Loosestrife. Where did this deliciously-mad scientist come from? He may be one of my favorite characters in the book.

He's a bit bonkers isn't he? The idea for Greaveburn was really about the grey area between good and evil. How good men can be driven to insane acts and how madmen can seek redemption. Loosestrife was my vision of a "classic" villain. Someone without any scruples whatsoever. In that way, I had a lot of fun writing him. That probably shows, now I think about it.

Will we be seeing more of the Greaveburn cast in the future (like Corwater? He’s…pretty awesome)?
Ooooh good question. I always said that I'd hate to get stuck writing a trilogy for the sake of it, and that Greaveburn would stand alone as a statement piece. But, God help me, I love that place. I have an idea for a sequel but it will be far from what you might expect. More on that in the future...hehe

There were a couple of unexpected character deaths (okay, several). Did writing these deaths affect you? One of them was pretty major.
This is the question I get asked most: "Why did you kill (whoever), they shouldn't have died!"
The answer is: "That's life"

My idea for Greaveburn was that there are no heroes, only normal, selfish people with their own agendas. I wanted the reader to look at every character and get that in a different way so that they could decide who to root for and get a different experience each time.

As for me writing the deaths, it just seemed right to do it that way. I hate stories where you'll know who will survive, who won't. That comes from my love of horror movies. And hopefully no one expects what happens with the Greaveburners.

What do you envision as a future for Chintz, Brigit, and Narelle? For Darrant?  
For Darrant, I think his story is over. He has had enough to go through without me hitting him again haha. As for the Broken Folk, you'll have to see in the sequel (if I ever get a solid enough vision for it). I'd hate to spoil anything :)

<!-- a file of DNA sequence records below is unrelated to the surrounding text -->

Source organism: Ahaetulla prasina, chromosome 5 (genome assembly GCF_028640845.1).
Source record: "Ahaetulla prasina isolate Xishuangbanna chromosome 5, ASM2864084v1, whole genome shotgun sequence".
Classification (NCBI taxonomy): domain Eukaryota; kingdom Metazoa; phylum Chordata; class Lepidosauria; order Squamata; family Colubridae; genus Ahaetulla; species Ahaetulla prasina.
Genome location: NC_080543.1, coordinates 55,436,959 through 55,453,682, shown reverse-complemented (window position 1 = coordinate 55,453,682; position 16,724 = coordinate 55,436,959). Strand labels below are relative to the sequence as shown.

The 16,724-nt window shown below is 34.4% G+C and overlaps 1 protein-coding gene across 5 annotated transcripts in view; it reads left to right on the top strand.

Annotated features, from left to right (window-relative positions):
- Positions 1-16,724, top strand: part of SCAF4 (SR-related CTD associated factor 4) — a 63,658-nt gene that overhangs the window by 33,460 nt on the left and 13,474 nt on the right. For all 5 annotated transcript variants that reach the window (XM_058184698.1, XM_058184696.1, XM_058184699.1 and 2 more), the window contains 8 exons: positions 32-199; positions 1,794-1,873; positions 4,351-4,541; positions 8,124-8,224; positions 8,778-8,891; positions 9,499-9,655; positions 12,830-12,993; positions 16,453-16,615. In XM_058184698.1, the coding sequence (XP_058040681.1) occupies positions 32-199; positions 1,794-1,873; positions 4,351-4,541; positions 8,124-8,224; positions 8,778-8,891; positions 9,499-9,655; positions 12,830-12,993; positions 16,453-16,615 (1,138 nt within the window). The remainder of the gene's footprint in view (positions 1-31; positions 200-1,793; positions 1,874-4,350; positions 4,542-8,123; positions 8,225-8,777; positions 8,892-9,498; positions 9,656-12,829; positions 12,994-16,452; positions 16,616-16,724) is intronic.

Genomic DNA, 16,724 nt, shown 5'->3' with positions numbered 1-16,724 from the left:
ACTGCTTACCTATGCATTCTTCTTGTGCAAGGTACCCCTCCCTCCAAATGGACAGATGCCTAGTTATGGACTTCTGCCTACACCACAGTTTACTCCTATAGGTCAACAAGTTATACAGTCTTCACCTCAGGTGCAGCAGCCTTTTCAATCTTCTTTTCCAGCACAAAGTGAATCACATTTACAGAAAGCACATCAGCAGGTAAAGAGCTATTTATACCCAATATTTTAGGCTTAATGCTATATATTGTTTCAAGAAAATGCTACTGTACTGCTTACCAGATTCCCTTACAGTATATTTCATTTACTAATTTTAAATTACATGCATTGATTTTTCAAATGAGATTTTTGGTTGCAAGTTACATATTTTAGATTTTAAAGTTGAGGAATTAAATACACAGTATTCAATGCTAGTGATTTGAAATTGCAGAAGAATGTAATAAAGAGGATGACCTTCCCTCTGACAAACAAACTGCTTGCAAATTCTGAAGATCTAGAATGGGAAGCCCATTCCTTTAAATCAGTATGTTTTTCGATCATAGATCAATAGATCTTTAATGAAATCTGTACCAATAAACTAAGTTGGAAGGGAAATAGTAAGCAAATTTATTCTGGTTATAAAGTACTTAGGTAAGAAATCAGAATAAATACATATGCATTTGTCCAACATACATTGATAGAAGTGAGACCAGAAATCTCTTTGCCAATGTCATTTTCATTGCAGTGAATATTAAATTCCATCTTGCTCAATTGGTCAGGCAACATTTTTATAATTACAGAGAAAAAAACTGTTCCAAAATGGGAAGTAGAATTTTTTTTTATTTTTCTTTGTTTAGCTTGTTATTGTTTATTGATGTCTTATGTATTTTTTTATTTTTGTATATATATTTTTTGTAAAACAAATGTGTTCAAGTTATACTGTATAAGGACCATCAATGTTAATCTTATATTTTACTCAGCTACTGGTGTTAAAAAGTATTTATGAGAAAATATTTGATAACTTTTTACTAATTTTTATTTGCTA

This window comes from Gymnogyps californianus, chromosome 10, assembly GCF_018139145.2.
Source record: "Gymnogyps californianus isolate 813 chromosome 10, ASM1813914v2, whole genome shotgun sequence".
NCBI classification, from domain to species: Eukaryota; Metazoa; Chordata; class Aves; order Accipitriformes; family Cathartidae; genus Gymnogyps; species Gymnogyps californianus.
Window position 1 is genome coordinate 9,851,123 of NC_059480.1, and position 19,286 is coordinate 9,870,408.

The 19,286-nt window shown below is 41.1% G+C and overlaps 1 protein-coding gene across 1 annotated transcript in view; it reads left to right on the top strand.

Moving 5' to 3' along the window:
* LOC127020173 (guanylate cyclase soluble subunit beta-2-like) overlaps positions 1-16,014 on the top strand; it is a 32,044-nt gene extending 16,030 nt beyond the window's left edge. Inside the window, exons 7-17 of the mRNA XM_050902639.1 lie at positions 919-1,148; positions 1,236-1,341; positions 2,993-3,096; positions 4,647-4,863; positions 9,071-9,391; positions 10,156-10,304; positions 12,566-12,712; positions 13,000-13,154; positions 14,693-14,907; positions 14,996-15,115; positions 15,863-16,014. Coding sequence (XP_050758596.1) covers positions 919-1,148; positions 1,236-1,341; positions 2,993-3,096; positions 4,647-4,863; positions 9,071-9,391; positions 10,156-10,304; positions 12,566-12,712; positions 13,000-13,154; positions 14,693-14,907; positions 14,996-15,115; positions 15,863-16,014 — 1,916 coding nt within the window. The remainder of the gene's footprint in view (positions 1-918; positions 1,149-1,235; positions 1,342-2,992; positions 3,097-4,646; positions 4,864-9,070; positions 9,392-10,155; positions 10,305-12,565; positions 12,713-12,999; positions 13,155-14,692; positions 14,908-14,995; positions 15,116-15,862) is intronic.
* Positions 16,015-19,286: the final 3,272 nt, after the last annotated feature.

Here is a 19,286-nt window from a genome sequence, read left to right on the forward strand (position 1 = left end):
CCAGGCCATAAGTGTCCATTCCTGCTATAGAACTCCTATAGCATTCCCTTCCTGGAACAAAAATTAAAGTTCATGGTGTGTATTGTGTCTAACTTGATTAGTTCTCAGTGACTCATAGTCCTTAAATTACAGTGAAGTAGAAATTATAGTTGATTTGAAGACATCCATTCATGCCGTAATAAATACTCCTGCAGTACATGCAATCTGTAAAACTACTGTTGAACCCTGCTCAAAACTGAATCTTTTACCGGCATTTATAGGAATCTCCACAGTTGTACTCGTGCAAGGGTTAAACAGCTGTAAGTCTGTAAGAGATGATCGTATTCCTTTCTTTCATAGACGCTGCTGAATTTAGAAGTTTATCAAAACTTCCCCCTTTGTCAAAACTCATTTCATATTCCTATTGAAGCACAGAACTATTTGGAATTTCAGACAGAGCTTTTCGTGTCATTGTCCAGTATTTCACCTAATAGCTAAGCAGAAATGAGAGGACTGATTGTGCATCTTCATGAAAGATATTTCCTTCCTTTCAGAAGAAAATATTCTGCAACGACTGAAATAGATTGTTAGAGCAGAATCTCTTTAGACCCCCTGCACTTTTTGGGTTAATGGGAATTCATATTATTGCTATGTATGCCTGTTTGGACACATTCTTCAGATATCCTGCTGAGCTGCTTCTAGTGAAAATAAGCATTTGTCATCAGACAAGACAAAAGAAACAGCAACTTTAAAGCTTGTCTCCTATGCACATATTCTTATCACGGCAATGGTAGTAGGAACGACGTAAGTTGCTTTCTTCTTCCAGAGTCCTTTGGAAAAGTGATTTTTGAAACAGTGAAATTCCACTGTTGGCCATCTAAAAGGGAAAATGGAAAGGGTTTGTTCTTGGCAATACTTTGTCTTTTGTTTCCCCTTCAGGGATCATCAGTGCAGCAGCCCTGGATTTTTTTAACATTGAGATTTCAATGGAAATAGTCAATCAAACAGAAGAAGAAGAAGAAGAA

If you’d been caught in the middle of the Broken Ones war with the aristocracy, what would you have done? Joined them? Sided with the upper crust? Watch idly and take bets?
I'm a coward, really. I like to think that I'd join the Broken Folk, but probably in a quiet rebellion. Perhaps as Corwater's helper. I'm certainly no hero haha.

Anything you can tell us about future projects?
My next novel is currently being read by Inspired Quill. Called The Adventures of Alan Shaw, this time it's a more solid Steampunk story revolving around the eponymous character as he grows up from a street urchin in Victorian London having various mis-adventures along the way. Once again, the hero isn't quite as you'd expect. There is some elements of romance but only in a truly realistic way rather than sweeping fantasy love. Poor Alan is going to be run through the mill!
 
This project was going to be a single book but as I wrote it I got so into it, and had so many ideas for adventures, that its ended up as a two volume epic. Who knew? I really can't wait to see what you think of it.


Looking forward to it! Ooooh, I hope there's Corwater...

Greaveburn is available at Amazon and Barnes and Noble